[talks] Laura Roberts will present her General Exam on January 17, 2017 at 10:15am in CS 302.

Nicki Gotsis ngotsis at CS.Princeton.EDU
Tue Jan 10 14:00:06 EST 2017

Laura Roberts will present her General Exam on January 17, 2017 at 10:15am in CS 302. 

The members of her committee are Nick Feamster (acting adviser), Jennifer Rexford, and Arvind Narayanan. 

Everyone is invited to attend her talk, and those faculty wishing to remain for the oral exam following are welcome to do so. Her abstract and reading list follow below. 

Previous attacks that link the sender and receiver of traffic in the Tor network (“correlation attacks”) have generally relied on analyzing traffic from TCP connections. The TCP connections of a typical client application, however, are often accompanied by DNS requests and responses. This additional traffic presents more opportunities for correlation attacks. Our work quantifies how DNS traffic can make Tor users more vulnerable to correlation attacks. We investigate how incorporating DNS traffic can make existing correlation attacks more powerful and how DNS lookups can leak information to third parties about anonymous communication. We (i) develop a method to identify the DNS resolvers of Tor exit relays; (ii) develop a new set of correlation attacks (DefecTor attacks) that incorporate DNS traffic to improve precision; (iii) analyze the Internet-scale effects of these new attacks on Tor users; and (iv) develop improved methods to evaluate correlation attacks. First, we find that there exist adversaries that can mount DefecTor attacks: for example, Google’s DNS resolver observes almost 40% of all DNS requests exiting the Tor network. We also find that DNS requests often traverse ASes that the corresponding TCP connections do not transit, enabling additional ASes to gain information about Tor users’ traffic. We then show that an adversary that can mount a DefecTor attack can often determine the website that a Tor user is visiting with perfect precision, particularly for less popular websites where the set of DNS names associated with that website may be unique to the site. We also use the Tor Path Simulator (TorPS) in combination with traceroute data from vantage points co-located with Tor exit relays to estimate the power of AS-level adversaries that might mount DefecTor attacks in practice.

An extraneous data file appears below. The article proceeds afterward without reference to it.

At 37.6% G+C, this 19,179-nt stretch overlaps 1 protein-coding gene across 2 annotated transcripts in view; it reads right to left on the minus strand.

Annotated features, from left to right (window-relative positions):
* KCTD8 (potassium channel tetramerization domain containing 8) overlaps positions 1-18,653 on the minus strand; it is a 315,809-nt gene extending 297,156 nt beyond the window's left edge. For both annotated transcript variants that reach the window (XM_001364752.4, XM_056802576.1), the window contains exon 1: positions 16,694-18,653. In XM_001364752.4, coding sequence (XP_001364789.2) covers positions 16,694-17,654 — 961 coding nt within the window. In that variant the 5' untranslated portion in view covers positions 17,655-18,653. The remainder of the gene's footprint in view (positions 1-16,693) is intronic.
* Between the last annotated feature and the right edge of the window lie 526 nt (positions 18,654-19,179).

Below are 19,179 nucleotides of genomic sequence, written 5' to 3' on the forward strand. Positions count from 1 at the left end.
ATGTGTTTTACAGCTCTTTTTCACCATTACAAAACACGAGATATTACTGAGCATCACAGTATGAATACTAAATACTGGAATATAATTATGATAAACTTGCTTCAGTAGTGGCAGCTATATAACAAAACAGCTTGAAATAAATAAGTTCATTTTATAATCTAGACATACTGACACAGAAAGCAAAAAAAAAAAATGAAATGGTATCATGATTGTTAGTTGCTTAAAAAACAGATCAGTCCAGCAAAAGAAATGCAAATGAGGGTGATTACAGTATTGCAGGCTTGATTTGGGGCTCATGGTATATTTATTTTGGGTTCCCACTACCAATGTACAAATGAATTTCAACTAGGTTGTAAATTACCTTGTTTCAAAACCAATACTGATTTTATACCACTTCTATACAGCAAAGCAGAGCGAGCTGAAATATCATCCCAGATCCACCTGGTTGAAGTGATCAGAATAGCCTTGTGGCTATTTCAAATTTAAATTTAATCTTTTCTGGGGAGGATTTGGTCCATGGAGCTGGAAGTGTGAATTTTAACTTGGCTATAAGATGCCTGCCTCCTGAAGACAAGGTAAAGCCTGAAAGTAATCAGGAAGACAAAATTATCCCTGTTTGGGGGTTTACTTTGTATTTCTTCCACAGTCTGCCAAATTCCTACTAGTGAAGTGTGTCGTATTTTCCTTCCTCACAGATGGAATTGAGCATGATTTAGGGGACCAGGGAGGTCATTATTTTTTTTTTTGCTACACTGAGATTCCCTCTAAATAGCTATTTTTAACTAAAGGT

Note: This work is accepted for NDSS 2017 and is joint work with Benjamin Greschbach, Tobias Pulls, Philipp Winter, and Nick Feamster. 

Reading List: 
- Computer Networks: A Systems Approach (5th edition) by Peterson and Davie; 2011 
- Security Engineering: A Guide to Building Dependable Distributed Systems by Anderson, Chs. 1-8, 21-24; 2008 
- “The Effect of DNS on Tor’s Anonymity” by Greschbach, Pulls, Roberts, Winter, and Feamster; 2017 
- “Tor: The Second-Generation Onion Router” by Dingledine et al.; 2004 
- “Users Get Routed: Traffic Correlation on Tor by Realistic Adversaries” by Johnson et al.; 2013 
- “DNS measurements at a root server” by Brownlee et al.; 2001 
- “Defending Tor from Network Adversaries: A Case Study of Network Path Prediction” by Juen et al.; 2015 
- “Fingerprinting Websites Using Traffic Analysis” by Hintz; 2002 
- “AS-awareness in Tor Path Selection” by Edman and Syverson; 2009 
- “Location Diversity in Anonymity Networks” by Feamster and Dingledine; 2004 
- “A Critical Evaluation of Website Fingerprinting Attacks” by Juarez et al.; 2014 
- “Untraceable Electronic Mail, Return Addresses, and Digital Pseudonyms” by Chaum; 1981 

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